Neighbors rail against blight
September 18, 2011
Hillside sites raise worries
Neglect, bad real estate investments and a lease agreement with a religious sect that has remained controversial for 10 years have led to the blighted decline of a neighborhood that was once one of the toniest sections of Waterbury, neighbors complain.
The city’s Hillside neighbor-hood is where super-rich industrial magnates built their grand mansions. It’s also home to many historic houses, including a number of Victorians.
But some homeowners there say that while they work hard to take care of their own properties, others have let their homes — and the entire neighborhood — crumble.
ABSENTEE LANDLORDS DECRIED
March 28, 2011
BLIGHT THREATENS NEIGHBORHOODS ALL ACROSS CITY
It’s often said that Waterbury’s heart beats in its network of neighborhoods — each one unique, each home to people who invested their money and their dreams into the areas they would raise their families.
But for some, signs and symptoms of urban decay are raising doubts whether those investments were worthwhile.
It’s not just the nationwide housing slump that they say is bringing their property values down or cutting into what they can charge for rent. It’s the rooming house on the corner, the boarded-up Victorian next door, the pile of old tires on the neighbor’s lawn, the drug deals and car break-ins that happen right out in the open.
Waterbury rallies to take out trash
June 28, 2009
Marchers protest garbage-to-energy plant proposal
A feisty cross-section of residents rallied from Grand Street to South Main Street on Saturday shouting chants they wanted heard all the way to Hartford.
“Gov. Rell, no smell,” said Steve Schrag, broadcasting his voice through a bullhorn. From the crowd, another male voice could be heard “Gov. Rell, go to hell.”
Those words were meant to sting government officials to make it clear that the Massachusetts-based Chestnut Hill BioEnergy’s proposal to put a food waste-to-energy plant at the former Anamet plant on South Main Street is not wanted in Waterbury.
Among the crowd of 60 or more people were representatives of large churches, civic organizations, neighborhood groups, cultural groups, businesses, civil rights, as well as local and state politicians standing together arm-in-arm, pledging to fight Chestnut Hill’s plan that would bring upward of 600 tons of garbage a day to the plant six days a week.
June 27, 2009
Opponents of a proposed food waste-to-energy plant will hold a rally today to protest plans to build the plant in an old factory in the South End.
For days, opponents have knocked on doors in all corners of the city, warning residents that the plant would bring 625 tons of garbage a day to Waterbury.
October 9, 2008
A traffic island in Waterbury was adopted by the Waterbury Neighborhood Council, and group members recently met at the intersection of Bank and South Main streets to clean, plant and beautify the large island directly in front of the Apothecary Corner building.
August 27, 2008
Activists have agreed to end months of bitter opposition to a $120 million power plant proposed for the city center in return for $900,000 worth of local health initiatives and other concessions meant to minimize pollution.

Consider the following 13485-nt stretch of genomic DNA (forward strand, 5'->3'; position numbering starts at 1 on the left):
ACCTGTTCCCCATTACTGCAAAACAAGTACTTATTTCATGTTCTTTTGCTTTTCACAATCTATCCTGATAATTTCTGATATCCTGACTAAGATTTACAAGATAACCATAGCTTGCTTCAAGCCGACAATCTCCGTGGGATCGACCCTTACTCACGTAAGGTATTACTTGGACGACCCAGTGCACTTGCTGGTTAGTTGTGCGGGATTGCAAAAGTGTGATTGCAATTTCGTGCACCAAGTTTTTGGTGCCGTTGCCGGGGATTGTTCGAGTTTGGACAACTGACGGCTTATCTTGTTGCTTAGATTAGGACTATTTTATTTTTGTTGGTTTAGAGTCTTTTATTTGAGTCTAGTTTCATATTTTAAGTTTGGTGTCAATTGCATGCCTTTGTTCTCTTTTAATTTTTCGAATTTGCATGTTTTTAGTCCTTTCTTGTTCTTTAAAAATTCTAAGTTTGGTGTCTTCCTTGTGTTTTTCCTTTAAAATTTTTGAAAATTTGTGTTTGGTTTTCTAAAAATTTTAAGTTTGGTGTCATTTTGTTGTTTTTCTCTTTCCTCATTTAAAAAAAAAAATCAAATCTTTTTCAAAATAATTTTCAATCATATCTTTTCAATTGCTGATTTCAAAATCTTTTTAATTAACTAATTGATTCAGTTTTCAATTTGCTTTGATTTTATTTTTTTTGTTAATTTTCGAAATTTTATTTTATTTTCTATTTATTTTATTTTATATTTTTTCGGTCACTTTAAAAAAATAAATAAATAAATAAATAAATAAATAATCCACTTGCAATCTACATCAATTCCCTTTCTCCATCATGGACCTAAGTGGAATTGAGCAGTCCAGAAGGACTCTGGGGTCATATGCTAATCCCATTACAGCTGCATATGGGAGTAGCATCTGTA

Neighborhood groups and their allies finalized the agreement with FirstLight Power Resources of Hartford on Tuesday.
August 16, 2008
Negotiations are under way that could end the intense opposition of neighborhood groups to a $120 million power plant proposed along Washington Avenue, near the city center.
Activists charge that plant emissions could prove a serious health hazard.
FirstLight Power Resources describes its natural-gas-to-electricity turbine as the cleanest fossil-fuel plant in the state, and not at all harmful to health.
Dash of fire and chili
July 30, 2008
A winning recipe for a good time in Waterbury
They didn’t have to unfurl any fire hoses to douse suffering tongues, but the Five Alarm Chili Tasting at Waterbury’s Waterville Fire House proved a hot time for a few hundred people Sunday.
The event, hosted by the Waterbury Neighborhood Council and the Waterbury Firemen’s Historical Society, pitted those from local restaurants and fire brigades against each other in an attempt to concoct the best-tasting chili. Submissions ranged from shredded chicken to corn-laced varieties.
Opponents of a plan to build a $120 million power plant in the city center have submitted petitions needed to trigger a hearing at the state Department of Environmental Protection.
FirstLight Power Resources of Hartford hopes to start a new electricity generating station in Waterbury by July 2009. It has already collected a permit from the state Siting Council. The company still needs an air quality permit from the DEP.
March 23, 2008
A coalition of Waterbury neighborhoods has asked the Connecticut Siting Council to reopen its hearing on a proposed power plant in the city’s South End.
The request by Dennis Buckley, who represents Waterbury Neighborhood Groups, was based on series of letters submitted to the Connecticut Siting Council by FirstLight Power Resources, a Hartford-based company that seeks to build a 96-megawatt power plant on Washington Avenue, and Connecticut Light & Power.
Several neighborhood groups are lining up to oppose a $120 million power plant proposed for Washington Avenue when state hearings open this week.
FirstLight Power Re-sources plans to build a 96-megawatt plant along Washington Avenue, in a run-down industrial area near the city center. Officials hope to have it on line by summer 2009.